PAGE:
Most airlines allow you to bring a checked bag and a personal item on a flight. The general rule of thumb for personal items is that they need to fit underneath the seat in front of you. And when we pack that luggage up, we’re often thinking about how to make the most of the space available.
But the tricky thing is, your feet also need space under that seat! Cramming your legs next to a jam-packed personal item can make for a very uncomfortable sleeping position.
So when you’re considering how to sleep better on a flight, you might also want to think about your packing strategy. If you struggle with leg space on flights, it might help to choose a smaller personal item.
Additionally, it’s a good idea to keep essential items you’ll be using throughout the flight (such as headphones, snacks, and lip balm) easy to access in a separate, smaller pouch. That way, it’ll be easy to stash your personal item in the overhead bin if there’s any extra room.
9. Try Aromatherapy
Many people jump to the option of sleeping pills when considering how to fall asleep on a plane, but there are also natural sleep aids that can be less of a shock to your system.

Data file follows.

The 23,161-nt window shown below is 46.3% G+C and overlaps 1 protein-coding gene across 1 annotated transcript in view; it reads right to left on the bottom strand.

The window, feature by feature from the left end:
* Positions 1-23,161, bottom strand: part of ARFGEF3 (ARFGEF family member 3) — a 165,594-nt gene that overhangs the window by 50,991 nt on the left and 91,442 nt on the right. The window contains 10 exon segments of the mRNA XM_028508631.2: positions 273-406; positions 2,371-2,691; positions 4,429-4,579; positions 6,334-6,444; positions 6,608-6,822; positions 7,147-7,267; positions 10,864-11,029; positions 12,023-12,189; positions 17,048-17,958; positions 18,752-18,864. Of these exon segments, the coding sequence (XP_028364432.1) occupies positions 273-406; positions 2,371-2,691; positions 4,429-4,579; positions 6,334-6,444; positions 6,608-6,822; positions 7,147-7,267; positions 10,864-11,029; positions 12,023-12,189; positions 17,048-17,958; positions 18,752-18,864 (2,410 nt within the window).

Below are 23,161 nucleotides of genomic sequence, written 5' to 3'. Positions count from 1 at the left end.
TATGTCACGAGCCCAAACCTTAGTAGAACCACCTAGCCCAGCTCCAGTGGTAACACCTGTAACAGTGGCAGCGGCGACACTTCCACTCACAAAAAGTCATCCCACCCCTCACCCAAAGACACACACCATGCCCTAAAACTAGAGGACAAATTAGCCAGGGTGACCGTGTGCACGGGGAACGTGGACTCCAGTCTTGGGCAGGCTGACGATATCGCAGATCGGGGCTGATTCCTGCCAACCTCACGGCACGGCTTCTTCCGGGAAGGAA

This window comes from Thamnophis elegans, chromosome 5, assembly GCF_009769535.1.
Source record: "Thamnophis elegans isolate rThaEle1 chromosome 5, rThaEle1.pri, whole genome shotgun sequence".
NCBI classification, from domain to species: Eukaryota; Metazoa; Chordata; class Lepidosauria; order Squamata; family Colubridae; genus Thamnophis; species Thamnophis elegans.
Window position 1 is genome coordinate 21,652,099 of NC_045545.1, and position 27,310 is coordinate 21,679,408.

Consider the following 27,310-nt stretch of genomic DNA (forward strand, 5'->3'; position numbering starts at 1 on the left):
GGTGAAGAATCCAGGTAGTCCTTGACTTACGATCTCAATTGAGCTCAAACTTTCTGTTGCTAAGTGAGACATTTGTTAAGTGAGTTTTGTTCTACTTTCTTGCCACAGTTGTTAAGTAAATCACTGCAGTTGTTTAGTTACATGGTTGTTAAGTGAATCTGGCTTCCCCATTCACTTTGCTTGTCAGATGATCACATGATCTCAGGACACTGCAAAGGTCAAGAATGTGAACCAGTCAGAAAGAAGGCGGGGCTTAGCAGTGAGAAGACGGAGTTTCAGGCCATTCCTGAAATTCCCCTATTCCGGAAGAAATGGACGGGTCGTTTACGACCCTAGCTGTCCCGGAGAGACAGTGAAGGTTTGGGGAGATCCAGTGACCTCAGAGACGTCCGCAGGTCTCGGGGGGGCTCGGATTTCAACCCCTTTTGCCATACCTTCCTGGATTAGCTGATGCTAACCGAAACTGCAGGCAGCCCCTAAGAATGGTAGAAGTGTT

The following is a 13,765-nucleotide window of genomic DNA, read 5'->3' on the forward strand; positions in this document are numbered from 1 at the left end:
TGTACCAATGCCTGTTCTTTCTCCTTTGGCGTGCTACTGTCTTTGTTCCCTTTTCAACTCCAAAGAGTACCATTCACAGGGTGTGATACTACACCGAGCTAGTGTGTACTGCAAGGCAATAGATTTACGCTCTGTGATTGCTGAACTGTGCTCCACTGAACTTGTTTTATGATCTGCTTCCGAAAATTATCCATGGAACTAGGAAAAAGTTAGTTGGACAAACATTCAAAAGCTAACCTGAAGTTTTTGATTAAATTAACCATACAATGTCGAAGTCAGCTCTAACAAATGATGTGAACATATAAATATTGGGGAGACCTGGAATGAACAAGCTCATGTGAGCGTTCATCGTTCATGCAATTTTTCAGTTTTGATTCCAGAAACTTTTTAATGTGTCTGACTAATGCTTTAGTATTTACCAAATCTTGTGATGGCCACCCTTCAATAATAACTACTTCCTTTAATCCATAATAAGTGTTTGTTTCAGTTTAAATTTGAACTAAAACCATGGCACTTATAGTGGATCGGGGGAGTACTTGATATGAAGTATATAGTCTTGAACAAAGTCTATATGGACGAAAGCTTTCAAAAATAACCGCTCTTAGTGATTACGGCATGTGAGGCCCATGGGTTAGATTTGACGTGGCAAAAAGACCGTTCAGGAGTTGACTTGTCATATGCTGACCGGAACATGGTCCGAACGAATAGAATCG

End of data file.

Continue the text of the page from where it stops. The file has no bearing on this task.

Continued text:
Calming scents like lavender, chamomile, or peppermint can help your body relax and enter a more restful state. Lavender essential oils have even been proven to calm the nervous system and help people with insomnia sleep better.
10. Block Out the Noise
If you travel often, chances are you’ve been stuck in a flight next to a crying baby … or that person who snores from takeoff to landing.
As frustrating as it may be, there’s no way to control the amount of noise that others around you make on a flight. The best thing you can do is come equipped to block it out.
A pair of comfortable earplugs can be a great addition to any sleep travel kit. Another good option could be a pair of noise canceling headphones, which keep that external noise to a minimum.
11. Listen to a Story
Total silence isn’t everyone’s cup of tea when it comes to falling asleep. It can be helpful to listen to something calming that gets your brain ready to catch those zzz’s. Many people turn to soothing music, but podcasts and audiobooks can also come in handy here.